Smetana: Ma Vlast
12:39 pm
Thu July 25, 2013

Smetana’s “Ma Vlast” And The Idea Of “Home”

In this rare image taken on July 19, 2013, the wide-angle camera on NASA's Cassini spacecraft has captured Saturn's rings and our planet Earth and its moon in the same frame.
In this rare image taken on July 19, 2013, the wide-angle camera on NASA's Cassini spacecraft has captured Saturn's rings and our planet Earth and its moon in the same frame.
Credit NASA

Have you seen this latest photo of our home?

I hope someone is composing some new music, expressing the feeling of that photo, the feeling that renews our sense of what “home” means.

Long before anyone had ever seen earth as a tiny ball, the composer Bedrich Smetana composed some new music to express the feeling of what he saw as “home.” It was the world of Bohemia, in and around the city of Prague. In his time—the late 1800s—he was one of many composers and artists fascinated by the music and culture of their native lands. Smetana’s fascination yielded six “tone poems.” They are orchestral pieces, each about 15 minutes long, composed separately, but comprising a suite, which he called My Homeland (Ma Vlast). Since their first performances, starting in 1875, these sonic gems have delighted audiences and inspired other artists.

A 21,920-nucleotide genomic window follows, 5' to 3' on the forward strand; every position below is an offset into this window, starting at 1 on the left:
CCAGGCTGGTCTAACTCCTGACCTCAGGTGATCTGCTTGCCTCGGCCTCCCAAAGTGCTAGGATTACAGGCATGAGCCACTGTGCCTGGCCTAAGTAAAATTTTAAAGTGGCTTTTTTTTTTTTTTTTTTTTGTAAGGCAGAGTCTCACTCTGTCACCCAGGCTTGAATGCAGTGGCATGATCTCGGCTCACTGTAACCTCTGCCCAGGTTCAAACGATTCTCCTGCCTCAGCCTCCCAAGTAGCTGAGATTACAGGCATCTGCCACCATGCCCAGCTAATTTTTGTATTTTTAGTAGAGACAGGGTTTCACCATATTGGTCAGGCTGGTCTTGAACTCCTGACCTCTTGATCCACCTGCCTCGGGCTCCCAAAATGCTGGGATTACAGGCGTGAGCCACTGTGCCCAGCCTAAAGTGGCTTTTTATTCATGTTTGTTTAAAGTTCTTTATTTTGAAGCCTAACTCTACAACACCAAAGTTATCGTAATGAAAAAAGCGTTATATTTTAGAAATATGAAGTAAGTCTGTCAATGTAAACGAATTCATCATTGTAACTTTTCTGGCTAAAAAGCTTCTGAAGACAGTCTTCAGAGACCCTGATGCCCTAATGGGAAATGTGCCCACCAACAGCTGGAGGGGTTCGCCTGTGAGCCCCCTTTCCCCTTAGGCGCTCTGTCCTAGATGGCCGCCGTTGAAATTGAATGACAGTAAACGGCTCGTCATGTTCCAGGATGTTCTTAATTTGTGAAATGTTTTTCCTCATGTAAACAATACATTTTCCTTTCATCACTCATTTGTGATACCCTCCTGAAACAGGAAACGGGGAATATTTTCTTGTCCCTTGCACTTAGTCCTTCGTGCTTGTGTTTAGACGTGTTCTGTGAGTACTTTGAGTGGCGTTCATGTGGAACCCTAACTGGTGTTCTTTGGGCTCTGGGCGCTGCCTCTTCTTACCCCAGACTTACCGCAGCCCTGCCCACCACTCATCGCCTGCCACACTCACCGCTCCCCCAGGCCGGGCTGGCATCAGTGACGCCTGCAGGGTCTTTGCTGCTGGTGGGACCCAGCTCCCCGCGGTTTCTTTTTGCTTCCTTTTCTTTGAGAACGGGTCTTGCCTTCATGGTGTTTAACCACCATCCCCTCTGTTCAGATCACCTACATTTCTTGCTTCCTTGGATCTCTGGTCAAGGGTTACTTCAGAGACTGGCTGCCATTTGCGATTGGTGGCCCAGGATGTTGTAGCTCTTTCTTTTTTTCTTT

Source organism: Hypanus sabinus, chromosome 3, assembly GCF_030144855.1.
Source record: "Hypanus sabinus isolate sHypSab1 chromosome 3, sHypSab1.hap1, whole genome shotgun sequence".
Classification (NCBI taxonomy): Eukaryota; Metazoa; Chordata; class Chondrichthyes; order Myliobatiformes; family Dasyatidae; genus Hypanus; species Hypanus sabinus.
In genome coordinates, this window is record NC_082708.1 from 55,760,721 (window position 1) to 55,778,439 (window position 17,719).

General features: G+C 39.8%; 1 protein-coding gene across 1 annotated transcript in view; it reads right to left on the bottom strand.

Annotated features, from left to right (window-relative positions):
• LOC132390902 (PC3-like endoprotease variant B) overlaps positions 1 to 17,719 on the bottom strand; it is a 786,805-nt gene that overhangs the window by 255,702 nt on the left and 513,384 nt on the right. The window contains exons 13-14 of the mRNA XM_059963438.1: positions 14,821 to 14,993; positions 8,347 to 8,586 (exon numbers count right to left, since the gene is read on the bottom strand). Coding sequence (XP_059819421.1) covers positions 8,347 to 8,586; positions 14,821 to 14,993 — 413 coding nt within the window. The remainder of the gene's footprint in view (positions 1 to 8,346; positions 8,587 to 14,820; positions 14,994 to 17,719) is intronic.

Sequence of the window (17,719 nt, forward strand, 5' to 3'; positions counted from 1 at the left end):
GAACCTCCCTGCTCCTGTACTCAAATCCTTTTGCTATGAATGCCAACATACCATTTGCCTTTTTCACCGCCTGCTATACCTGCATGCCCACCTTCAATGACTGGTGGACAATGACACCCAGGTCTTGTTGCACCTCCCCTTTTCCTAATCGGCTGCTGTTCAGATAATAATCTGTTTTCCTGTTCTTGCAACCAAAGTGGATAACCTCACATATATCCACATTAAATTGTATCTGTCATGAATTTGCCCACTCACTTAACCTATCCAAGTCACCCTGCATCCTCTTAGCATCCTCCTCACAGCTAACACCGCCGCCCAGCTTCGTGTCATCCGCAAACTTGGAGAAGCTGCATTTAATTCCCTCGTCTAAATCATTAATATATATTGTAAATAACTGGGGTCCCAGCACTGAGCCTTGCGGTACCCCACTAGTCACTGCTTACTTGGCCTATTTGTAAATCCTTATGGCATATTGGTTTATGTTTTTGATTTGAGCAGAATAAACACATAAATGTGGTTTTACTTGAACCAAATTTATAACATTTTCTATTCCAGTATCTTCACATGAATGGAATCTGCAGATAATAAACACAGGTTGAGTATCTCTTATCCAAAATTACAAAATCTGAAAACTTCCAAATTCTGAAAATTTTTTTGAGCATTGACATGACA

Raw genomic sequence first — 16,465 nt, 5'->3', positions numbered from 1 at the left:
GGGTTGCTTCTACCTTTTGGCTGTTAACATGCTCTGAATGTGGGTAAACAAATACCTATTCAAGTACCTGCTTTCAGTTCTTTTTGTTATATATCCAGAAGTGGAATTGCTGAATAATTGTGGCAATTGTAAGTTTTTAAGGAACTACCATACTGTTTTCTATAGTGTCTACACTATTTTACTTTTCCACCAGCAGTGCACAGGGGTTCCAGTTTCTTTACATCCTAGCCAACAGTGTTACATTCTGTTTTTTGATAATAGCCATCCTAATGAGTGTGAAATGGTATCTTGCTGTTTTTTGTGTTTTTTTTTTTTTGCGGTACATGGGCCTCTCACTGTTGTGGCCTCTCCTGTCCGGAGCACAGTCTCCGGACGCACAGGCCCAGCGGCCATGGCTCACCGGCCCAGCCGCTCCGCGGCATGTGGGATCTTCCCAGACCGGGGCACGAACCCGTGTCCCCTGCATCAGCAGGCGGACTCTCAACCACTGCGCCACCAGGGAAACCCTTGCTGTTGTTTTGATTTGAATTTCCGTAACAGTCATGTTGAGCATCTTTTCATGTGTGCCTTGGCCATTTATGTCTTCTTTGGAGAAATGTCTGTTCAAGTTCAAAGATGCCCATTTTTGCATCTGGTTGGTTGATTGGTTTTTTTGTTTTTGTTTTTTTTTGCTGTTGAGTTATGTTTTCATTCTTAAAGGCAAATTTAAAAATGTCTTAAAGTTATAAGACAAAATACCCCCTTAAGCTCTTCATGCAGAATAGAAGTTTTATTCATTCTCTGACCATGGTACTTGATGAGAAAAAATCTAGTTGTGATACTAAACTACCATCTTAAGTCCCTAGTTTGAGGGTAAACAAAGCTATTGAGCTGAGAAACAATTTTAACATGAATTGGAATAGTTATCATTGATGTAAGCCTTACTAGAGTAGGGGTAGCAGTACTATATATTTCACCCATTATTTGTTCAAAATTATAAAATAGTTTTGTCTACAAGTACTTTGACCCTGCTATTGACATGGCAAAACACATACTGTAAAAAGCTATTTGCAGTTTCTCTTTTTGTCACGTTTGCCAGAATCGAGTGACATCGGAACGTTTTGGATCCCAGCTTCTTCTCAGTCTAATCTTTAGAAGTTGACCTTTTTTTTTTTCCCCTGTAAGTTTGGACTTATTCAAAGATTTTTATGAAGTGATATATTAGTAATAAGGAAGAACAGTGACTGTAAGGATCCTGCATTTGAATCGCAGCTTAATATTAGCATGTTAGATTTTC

Ma Vlast has even inspired work in a new artform in our time—Symphonic Photochoreography! Take a look.

Starting on Thursday, July 25, you can hear each of the six Ma Vlast tone poems individually, in the 9pm hour of my show, which airs Monday through Thursday evenings on NWPR’s Classical Music Service.  

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